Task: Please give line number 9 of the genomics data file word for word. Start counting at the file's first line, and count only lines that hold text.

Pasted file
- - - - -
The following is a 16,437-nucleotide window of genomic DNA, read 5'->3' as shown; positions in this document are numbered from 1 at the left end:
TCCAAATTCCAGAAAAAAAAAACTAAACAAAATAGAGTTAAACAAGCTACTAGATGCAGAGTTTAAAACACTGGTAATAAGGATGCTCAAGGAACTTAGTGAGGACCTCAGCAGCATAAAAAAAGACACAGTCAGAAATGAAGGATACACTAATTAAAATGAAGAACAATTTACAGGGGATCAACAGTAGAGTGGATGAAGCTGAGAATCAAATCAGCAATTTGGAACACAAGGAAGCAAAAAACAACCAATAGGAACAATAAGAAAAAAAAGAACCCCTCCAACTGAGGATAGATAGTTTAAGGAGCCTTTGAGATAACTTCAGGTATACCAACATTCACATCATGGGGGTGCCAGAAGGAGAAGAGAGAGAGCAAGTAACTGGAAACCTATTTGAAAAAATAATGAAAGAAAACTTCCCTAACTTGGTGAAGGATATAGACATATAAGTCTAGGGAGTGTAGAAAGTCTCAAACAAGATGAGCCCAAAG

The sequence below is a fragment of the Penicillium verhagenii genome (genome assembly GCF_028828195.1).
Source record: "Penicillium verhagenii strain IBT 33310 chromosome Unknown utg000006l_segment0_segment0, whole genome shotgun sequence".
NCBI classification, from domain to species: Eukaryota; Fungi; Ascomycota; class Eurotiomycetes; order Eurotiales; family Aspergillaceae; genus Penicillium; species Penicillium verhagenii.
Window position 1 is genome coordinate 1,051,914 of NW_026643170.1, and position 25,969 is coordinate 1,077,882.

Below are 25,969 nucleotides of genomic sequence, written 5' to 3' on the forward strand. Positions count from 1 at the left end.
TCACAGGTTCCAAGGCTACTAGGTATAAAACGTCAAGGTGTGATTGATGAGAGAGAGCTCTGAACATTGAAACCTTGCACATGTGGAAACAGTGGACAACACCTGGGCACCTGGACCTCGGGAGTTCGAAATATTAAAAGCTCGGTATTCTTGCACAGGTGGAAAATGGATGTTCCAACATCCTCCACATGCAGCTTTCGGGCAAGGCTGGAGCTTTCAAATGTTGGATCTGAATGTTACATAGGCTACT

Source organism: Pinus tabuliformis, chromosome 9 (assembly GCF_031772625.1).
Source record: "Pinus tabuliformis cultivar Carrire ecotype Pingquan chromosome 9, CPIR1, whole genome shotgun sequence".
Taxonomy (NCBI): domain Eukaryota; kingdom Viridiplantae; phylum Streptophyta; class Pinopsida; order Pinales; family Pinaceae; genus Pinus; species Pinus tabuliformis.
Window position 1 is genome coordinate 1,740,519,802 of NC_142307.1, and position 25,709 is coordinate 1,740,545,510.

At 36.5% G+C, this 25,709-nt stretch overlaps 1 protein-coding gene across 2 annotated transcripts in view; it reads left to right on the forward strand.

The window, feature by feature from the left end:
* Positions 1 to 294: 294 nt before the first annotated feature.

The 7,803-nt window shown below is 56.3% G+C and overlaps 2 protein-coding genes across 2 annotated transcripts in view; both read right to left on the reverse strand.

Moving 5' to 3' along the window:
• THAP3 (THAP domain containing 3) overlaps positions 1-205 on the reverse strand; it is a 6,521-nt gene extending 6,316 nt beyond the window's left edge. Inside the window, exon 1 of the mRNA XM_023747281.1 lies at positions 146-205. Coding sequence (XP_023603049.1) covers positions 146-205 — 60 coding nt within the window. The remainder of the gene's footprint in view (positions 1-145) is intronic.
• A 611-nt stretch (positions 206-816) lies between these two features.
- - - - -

Source organism: Pinus tabuliformis, chromosome 9 (assembly GCF_031772625.1).